As for tonight’s actual baseball game, it’s the first of four straight Subway Series games against the Mets. Two in Flushing, then two in the Bronx. I really like the home-and-home setup — Joe Girardi said pre-game he prefers three-game series because then you have a true winner, and he’s got a point — and think it would be pretty cool if they scheduled a two-stadium doubleheader one of these years. I get that those are a nightmare logistically, but it would be fun. The Yankees are coming off a beatdown at the hands of the Rays, but they took two of three and have a chance to pile up a few wins against a bad Mets team before the schedule toughens up. Here’s the lineup that will face southpaw Jon Niese…
- CF Brett Gardner
- SS Jayson Nix
- 2B Robinson Cano
- LF Vernon Wells
- 3B David Adams
- RF Ichiro Suzuki
- 1B Lyle Overbay
- C Chris Stewart
- RHP Phil Hughes
It’s a lovely day for baseball in New York, with a nice clear sky and low humidity. The game is scheduled to start a little after 7pm ET and can be seen on both YES and WPIX locally as well as MLB Network nationally. Enjoy.
Injury Updates: Joba Chamberlain (oblique) will be activated tomorrow, though it’s unclear what the corresponding roster move will be (coughDavidHuffcough) … Curtis Granderson (pinky) will see a specialist tomorrow, not today … Mark Teixeira (wrist) and Kevin Youkilis (back) both played five innings in an Extended Spring Training game … Frankie Cervelli (hand) had the pins removed and will continue strengthening exercises.
The 2013 amateur draft will be held from June 6-8 this year, and between now and then I’m going to highlight some prospects individually rather than lump them together into larger posts.
Cody Reed | LHP
Stemming from the Memphis suburb of Horn Lake, Mississippi, Reed went undrafted both out of high school (2011) and as a freshman out of Northwest Mississippi Community College (2012). He’s a so-called pop-up guy this spring thanks to improved stuff and strong performance — 2.39 ERA with a 96/40 K/BB in 73.1 innings across 12 starts — and he’s committed to attend Ole Miss next year.
Reed has the goods. He offers size (listed at 6-foot-5 and 220 lbs.), athleticism, fastball velocity (92-95 mph), an out-pitch breaking ball (low-80s curveball), and a clean and repeatable delivery. Reed has worked hard to iron out his mechanics, which feature a long stride and clean arm action, and he’s working on adding a slider and changeup as well. Despite the delivery and added polish, he still struggles to command all his pitches and that’s the biggest negative right now. Reed offers almost everything else otherwise, include a good work ethic. I can’t find any video of him actually pitching, but are some interview clips on YouTube.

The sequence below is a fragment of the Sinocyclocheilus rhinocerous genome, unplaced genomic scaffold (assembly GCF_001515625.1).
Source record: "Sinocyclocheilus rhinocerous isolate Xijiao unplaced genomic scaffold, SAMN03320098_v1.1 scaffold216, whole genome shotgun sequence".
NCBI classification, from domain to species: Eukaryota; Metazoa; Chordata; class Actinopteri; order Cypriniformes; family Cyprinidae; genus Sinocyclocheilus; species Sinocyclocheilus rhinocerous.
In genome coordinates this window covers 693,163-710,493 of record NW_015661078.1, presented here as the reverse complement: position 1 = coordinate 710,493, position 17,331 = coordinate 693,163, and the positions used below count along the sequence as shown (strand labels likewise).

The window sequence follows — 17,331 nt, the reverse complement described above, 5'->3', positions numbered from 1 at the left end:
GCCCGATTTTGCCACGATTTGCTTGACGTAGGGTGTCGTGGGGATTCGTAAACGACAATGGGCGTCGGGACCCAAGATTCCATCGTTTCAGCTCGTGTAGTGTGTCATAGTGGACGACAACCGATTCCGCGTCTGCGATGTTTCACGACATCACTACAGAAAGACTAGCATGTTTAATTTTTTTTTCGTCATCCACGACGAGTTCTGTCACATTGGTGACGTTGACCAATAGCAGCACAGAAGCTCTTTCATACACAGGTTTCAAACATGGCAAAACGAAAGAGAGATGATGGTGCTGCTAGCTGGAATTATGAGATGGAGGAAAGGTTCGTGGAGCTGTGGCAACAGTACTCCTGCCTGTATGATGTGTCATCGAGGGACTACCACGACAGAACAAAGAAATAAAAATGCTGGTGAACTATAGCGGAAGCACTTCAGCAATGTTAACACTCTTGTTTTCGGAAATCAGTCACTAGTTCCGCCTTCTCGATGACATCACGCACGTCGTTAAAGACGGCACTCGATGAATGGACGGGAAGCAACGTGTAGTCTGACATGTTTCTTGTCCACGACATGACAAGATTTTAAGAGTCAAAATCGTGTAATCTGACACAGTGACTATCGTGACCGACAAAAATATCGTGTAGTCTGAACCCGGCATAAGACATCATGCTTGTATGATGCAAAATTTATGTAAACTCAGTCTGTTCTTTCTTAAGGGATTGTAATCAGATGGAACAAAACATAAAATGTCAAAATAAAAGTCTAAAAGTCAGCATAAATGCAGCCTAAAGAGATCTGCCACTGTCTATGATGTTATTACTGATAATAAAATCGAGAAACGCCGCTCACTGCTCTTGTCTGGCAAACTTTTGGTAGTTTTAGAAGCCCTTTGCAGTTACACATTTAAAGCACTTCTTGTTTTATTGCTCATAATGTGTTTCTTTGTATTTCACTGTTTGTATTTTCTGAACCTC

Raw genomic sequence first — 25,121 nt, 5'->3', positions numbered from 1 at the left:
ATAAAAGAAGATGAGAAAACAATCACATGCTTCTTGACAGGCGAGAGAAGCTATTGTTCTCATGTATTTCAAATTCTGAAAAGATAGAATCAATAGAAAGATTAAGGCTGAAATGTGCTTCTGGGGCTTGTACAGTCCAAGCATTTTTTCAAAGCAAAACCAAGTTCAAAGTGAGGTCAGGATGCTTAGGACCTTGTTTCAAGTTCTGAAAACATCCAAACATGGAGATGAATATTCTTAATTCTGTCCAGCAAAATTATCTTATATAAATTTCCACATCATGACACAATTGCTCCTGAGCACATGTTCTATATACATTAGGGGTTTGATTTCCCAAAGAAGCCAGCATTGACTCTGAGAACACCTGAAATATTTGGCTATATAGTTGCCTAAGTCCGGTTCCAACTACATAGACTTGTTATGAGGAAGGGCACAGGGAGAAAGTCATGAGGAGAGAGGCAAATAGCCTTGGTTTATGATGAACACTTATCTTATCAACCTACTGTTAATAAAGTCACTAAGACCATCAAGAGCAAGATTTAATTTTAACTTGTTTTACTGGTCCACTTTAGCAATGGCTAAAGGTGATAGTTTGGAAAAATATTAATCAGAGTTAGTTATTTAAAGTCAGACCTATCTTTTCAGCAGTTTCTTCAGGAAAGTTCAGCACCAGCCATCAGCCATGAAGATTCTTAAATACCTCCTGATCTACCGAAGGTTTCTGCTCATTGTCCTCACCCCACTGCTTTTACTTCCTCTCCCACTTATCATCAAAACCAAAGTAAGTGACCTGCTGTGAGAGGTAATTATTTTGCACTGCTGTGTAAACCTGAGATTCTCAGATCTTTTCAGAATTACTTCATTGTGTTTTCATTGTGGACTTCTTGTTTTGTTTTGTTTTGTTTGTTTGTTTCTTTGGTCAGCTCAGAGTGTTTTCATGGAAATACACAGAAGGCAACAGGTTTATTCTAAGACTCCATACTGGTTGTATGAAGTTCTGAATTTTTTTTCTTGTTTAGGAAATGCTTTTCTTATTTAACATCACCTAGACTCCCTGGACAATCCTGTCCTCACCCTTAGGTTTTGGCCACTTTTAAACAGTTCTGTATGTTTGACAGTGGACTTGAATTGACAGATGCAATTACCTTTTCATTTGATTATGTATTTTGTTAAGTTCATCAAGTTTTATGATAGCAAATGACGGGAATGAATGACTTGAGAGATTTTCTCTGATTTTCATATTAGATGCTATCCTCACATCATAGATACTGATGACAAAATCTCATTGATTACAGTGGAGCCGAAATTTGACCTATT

Keith Law (subs. req’d) and Baseball America ranked Reed as the 37th and 104th best prospect in the draft in their latest rankings, respectively, so there’s a huge difference in opinions. That’s not surprising considering all the improvement he’s made this spring, it’s natural to remain skeptical. The one thing everyone agrees on is the upside, which lies somewhere between frontline starter and mid-rotation workhorse if he figures out a third pitch and irons out his command. The fallback is a bat-missing lefty specialist. The Yankees haven’t been too active on the JuCo front under Damon Oppenheimer, but Reed isn’t most JuCo prospects. With four day one picks (26th, 32nd 33rd, 66th), they are in a position to gamble if they want.
With the Astros moving to the AL and interleague play taking place everyday, the Subway Series has a new twist these days. Instead of two three-game series a month apart, the Yankees and Mets will play four games this week — the first two in Flushing, the next two in the Bronx. It’s a pair of back-to-back home-and-home series. I love the setup.
What Have They Done Lately?
The Amazin’s pulled off a Yankees-esque come-from-behind win last night, ending their five-game losing streak. They’ve won just four of their last 16 games and sit in fourth place in the NL West with a 18-29 record and a -42 run differential. They bad.